How do you value intangible assets during business divorce?

Although you might not have thought about the similarities between owning a business and being married, many of the same considerations apply to both. External demands, interpersonal struggles and uncontrollable variables all seem to accompany businesses and marriages.

Communication is imperative both in a marriage and in a successful business. Non-emotional conversations to figure out how things will work can help minimize conflict. Yet, sometimes no matter how hard you work to create a successful business or a lasting relationship, it doesn’t always withstand the test of time. When the breakup occurs, how are assets divided and what about hard-to-quantify intangible assets?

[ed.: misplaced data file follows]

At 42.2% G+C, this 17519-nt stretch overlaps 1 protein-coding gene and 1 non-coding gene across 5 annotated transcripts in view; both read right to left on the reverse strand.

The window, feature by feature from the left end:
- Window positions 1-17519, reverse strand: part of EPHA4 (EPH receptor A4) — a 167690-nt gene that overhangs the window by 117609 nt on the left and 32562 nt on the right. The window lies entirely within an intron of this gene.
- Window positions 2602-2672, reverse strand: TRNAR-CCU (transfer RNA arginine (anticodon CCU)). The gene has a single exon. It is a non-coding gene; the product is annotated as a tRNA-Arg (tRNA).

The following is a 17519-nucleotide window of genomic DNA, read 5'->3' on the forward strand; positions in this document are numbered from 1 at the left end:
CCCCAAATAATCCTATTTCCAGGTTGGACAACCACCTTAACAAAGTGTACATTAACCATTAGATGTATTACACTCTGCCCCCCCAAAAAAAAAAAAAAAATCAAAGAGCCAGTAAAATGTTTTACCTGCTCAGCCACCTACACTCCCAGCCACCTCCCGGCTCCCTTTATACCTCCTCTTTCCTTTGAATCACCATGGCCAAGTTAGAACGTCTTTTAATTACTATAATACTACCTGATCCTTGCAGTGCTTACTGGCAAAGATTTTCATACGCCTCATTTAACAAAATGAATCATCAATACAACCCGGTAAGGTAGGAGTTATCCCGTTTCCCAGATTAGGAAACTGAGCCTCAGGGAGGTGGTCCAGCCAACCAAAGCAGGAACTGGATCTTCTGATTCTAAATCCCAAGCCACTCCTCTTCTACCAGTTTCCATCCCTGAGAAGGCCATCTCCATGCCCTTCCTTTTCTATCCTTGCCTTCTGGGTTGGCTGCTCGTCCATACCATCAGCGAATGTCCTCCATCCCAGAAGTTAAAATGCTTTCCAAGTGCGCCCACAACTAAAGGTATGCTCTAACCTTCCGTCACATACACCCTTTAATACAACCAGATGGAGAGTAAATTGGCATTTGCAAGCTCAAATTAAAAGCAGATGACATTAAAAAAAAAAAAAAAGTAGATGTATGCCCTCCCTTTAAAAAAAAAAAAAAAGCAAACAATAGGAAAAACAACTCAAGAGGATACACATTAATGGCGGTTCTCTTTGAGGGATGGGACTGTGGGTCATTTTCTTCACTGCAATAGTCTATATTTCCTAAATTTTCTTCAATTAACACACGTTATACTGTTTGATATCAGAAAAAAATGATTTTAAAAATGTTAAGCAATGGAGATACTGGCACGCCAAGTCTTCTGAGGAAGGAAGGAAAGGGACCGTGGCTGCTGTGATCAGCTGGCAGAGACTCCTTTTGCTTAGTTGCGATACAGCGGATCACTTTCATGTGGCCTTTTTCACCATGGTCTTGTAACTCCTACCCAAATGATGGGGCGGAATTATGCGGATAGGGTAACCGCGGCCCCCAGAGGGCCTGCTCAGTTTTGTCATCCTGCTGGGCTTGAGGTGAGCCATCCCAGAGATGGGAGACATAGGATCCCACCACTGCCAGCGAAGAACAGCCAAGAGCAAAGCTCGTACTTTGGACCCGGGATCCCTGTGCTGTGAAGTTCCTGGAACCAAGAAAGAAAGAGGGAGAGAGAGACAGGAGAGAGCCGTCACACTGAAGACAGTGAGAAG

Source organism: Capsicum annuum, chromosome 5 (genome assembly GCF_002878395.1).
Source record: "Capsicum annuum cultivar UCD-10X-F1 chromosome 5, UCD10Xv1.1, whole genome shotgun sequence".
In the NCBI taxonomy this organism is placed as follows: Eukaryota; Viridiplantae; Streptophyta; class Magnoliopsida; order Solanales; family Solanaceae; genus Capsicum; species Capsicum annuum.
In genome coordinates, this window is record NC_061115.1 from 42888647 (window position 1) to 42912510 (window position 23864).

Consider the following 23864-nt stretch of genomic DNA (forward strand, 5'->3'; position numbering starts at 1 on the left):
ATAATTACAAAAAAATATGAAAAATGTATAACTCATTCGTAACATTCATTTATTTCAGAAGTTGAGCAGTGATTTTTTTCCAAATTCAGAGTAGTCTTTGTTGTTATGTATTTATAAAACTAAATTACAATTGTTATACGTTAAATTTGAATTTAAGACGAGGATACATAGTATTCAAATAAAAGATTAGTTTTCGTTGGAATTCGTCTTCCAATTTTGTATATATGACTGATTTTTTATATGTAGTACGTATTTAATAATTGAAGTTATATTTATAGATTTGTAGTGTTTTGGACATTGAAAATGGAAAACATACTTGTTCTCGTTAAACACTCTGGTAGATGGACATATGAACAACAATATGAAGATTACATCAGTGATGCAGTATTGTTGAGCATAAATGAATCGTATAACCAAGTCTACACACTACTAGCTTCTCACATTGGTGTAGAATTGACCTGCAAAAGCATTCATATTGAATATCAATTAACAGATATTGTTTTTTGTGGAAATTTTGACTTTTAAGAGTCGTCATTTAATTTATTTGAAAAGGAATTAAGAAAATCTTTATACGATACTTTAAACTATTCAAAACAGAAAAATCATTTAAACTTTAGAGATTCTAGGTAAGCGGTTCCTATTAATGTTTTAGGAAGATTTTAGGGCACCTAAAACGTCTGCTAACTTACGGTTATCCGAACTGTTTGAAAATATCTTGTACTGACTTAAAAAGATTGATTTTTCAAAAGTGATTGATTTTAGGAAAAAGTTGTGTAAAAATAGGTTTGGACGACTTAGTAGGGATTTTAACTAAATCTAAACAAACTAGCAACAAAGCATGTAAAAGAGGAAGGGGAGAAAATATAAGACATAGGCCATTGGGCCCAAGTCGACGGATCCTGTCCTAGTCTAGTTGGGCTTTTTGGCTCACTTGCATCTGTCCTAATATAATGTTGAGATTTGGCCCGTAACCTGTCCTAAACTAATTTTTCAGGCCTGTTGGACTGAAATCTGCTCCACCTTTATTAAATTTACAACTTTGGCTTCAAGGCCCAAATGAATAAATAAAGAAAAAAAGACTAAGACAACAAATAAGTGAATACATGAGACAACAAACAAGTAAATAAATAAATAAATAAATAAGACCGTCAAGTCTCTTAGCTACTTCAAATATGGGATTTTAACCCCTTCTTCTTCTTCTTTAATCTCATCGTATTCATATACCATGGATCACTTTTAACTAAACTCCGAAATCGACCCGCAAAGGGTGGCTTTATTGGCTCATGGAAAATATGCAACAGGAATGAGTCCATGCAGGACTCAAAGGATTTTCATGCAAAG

Not all assets are tangible

When business ownership has a role in divorce, attaching a dollar amount to all that’s at stake can significantly affect property division. Real estate, equipment, inventory, vehicles and cash serve as clear examples of physical, tangible assets. The potential value of investment accounts, contracts or agreements should also factor into a business valuation. Meanwhile, that which is unseen may still possess value, not to be forgotten or overlooked in a settlement.

Despite your pending dissolution, you and your spouse likely shared personal matters, including relationships, that led to your outward success. The same may be true in your business, and it can be incredibly difficult to attach a dollar amount to valuable but intangible assets such as:

  • Intellectual property
  • Brand recognition
  • Relationships
  • Reputation

A savvy attorney could help you place a value on these intangible assets during your asset division in the divorce process.